The Difference Between Big Data and a Lot of Data

by   |   September 21, 2015 5:30 am   |   8 Comments

Bernard Marr

Bernard Marr

The term “big data” has been around for a while now, but I still come across people who make the same basic mistake when someone asks them to explain what exactly it is.

The problem, as I have pointed out in the past, is due to the name. Big data was never meant to be purely about the size of the data. Right from the start, when the first attempts were made to codify the “rules” of big data, this was the case.

Gartner’s famous “3 V’s” of big data were, in fact, minted to make this very point. In addition to data volume, data velocity and variety were identified as essential to understanding how and why information could be captured, analyzed, and learned from.

So, from the beginning, big data should have more accurately been labelled “big, fast and varied data” – although of course that doesn’t sound so catchy!

So, the problem is this: When clients approach me to work with them, they often say, “We already do big data.” What they mean is, they have big – often huge – datasets. However, they often will have it stored in traditional structured databases and will be used to interrogating it using SQL.

What they have is a lot of data. But that does not mean, by any stretch, that they are “doing big data.”

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“Variety” in particular is a very important element of big data. Increasingly, much more data is becoming available to us in the form of messy, “unstructured” data. This includes the millions of photographs and videos uploaded to social media and the wider Internet, or captured on cameras and closed-circuit television in commercial or industrial settings. This data contains tremendous amounts of value to marketers or anyone who wants to understand the behaviour of people in a particular environment. After all, a picture paints 1,000 words – but only if we know how to read them.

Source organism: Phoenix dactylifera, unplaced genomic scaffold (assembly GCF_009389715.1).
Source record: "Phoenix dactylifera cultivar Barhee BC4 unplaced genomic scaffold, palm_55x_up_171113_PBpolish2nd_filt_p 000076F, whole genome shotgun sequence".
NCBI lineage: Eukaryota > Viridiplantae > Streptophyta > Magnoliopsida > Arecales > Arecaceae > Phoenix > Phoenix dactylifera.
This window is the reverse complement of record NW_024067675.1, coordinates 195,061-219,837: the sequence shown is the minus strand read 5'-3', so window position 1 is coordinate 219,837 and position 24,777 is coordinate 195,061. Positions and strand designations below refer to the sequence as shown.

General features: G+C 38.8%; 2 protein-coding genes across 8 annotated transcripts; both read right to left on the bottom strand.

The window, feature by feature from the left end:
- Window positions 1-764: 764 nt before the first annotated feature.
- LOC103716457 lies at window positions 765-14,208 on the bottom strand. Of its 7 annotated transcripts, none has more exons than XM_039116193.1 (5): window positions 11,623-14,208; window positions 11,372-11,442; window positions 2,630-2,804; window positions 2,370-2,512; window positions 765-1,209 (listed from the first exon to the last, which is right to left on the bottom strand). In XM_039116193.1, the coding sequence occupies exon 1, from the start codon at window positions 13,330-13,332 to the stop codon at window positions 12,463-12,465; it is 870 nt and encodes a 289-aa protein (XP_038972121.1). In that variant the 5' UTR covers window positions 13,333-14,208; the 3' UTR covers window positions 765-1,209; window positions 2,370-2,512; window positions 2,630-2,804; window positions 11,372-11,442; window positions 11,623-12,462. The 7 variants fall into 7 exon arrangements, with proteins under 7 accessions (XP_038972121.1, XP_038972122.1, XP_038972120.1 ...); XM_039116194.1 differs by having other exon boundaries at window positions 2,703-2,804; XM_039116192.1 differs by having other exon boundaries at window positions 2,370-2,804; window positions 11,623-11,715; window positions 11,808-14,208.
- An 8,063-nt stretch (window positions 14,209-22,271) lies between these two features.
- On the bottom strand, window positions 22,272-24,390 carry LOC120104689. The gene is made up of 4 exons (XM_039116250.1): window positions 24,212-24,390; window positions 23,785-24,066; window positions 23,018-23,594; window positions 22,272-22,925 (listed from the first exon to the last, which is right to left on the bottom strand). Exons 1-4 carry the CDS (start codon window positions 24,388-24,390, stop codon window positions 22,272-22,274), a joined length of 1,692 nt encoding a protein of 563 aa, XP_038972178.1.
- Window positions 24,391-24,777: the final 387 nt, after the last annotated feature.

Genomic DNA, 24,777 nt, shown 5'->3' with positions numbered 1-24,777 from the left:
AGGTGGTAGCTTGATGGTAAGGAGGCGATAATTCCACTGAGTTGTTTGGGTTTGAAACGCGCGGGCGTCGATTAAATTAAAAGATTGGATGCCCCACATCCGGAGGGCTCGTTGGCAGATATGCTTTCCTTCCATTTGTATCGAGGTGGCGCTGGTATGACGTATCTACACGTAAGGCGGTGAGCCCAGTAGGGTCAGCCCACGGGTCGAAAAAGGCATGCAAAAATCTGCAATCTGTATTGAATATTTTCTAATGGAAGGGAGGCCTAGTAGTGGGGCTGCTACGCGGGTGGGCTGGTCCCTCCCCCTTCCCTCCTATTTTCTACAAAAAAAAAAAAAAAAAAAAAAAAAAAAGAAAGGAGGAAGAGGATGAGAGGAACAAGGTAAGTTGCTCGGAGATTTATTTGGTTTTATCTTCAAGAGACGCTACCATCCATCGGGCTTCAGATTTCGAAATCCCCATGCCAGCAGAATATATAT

It is combining this sort of new, messy, and exciting data with the traditional business analytics we have always carried out that makes “big data.” Not simply analyzing terabytes of structured financial data to answer simple questions such as, “What are our best-selling products and services?” While it is useful to know the answer to those kinds of questions, wouldn’t it be better to be asking, “Why are these our best selling products and services?”

A lot of data, on their own, are worthless. In fact, it’s worse than that – such data can be positively dangerous, as time and resources have to be spent storing it and keeping it safe from inappropriate eyes. And that’s even before you add in the time and resources that will be wasted if you try to do something with it without understanding what big data is all about.

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When big data was emerging as a fashionable buzzword, a lot of people in business really did see it as simply a catch-all term for “a lot of data.” As a result, a lot of businesses spent a lot of time and money measuring, recording, and storing as much data as possible in the hope that, at some point, they’d work out how to glean some actionable insights from it.

These earnest but wrong-headed endeavors were so common that the phrase “data rich but insight poor” became ubiquitous among critics of the “big data revolution.” And it was absolutely a fair comment.

But in the years that have passed, those who truly have grasped the meaning beyond the unfortunate label of big data have shown that it absolutely, unquestionably is possible to generate tremendous value and growth from it, in every industry from banking, finance, and insurance to disaster relief and fighting cancer.